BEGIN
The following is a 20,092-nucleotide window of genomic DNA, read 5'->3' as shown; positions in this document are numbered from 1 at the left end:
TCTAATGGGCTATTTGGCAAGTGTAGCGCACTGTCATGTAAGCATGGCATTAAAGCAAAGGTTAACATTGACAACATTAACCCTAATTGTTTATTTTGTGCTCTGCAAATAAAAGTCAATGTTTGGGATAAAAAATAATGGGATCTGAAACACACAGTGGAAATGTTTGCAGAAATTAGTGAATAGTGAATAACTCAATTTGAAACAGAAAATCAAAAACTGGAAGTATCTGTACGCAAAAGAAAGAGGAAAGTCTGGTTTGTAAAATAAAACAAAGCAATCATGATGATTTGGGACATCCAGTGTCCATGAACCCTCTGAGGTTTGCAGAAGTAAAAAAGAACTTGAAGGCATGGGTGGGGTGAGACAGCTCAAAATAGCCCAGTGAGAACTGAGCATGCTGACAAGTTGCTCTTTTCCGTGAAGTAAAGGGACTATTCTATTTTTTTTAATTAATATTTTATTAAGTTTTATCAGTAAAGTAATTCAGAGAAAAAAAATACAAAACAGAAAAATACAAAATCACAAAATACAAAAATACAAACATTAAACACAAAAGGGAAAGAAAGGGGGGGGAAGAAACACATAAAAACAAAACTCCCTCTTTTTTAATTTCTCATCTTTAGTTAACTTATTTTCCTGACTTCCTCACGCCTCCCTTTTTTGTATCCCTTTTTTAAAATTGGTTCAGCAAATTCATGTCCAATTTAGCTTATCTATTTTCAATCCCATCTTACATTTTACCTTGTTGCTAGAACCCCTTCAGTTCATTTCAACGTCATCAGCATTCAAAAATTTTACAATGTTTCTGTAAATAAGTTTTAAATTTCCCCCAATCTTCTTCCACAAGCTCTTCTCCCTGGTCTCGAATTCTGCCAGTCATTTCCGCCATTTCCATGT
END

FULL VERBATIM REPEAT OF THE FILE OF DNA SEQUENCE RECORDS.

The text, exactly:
The following is a 20,092-nucleotide window of genomic DNA, read 5'->3' as shown; positions in this document are numbered from 1 at the left end:
TCTAATGGGCTATTTGGCAAGTGTAGCGCACTGTCATGTAAGCATGGCATTAAAGCAAAGGTTAACATTGACAACATTAACCCTAATTGTTTATTTTGTGCTCTGCAAATAAAAGTCAATGTTTGGGATAAAAAATAATGGGATCTGAAACACACAGTGGAAATGTTTGCAGAAATTAGTGAATAGTGAATAACTCAATTTGAAACAGAAAATCAAAAACTGGAAGTATCTGTACGCAAAAGAAAGAGGAAAGTCTGGTTTGTAAAATAAAACAAAGCAATCATGATGATTTGGGACATCCAGTGTCCATGAACCCTCTGAGGTTTGCAGAAGTAAAAAAGAACTTGAAGGCATGGGTGGGGTGAGACAGCTCAAAATAGCCCAGTGAGAACTGAGCATGCTGACAAGTTGCTCTTTTCCGTGAAGTAAAGGGACTATTCTATTTTTTTTAATTAATATTTTATTAAGTTTTATCAGTAAAGTAATTCAGAGAAAAAAAATACAAAACAGAAAAATACAAAATCACAAAATACAAAAATACAAACATTAAACACAAAAGGGAAAGAAAGGGGGGGGAAGAAACACATAAAAACAAAACTCCCTCTTTTTTAATTTCTCATCTTTAGTTAACTTATTTTCCTGACTTCCTCACGCCTCCCTTTTTTGTATCCCTTTTTTAAAATTGGTTCAGCAAATTCATGTCCAATTTAGCTTATCTATTTTCAATCCCATCTTACATTTTACCTTGTTGCTAGAACCCCTTCAGTTCATTTCAACGTCATCAGCATTCAAAAATTTTACAATGTTTCTGTAAATAAGTTTTAAATTTCCCCCAATCTTCTTCCACAAGCTCTTCTCCCTGGTCTCGAATTCTGCCAGTCATTTCCGCCATTTCCATGT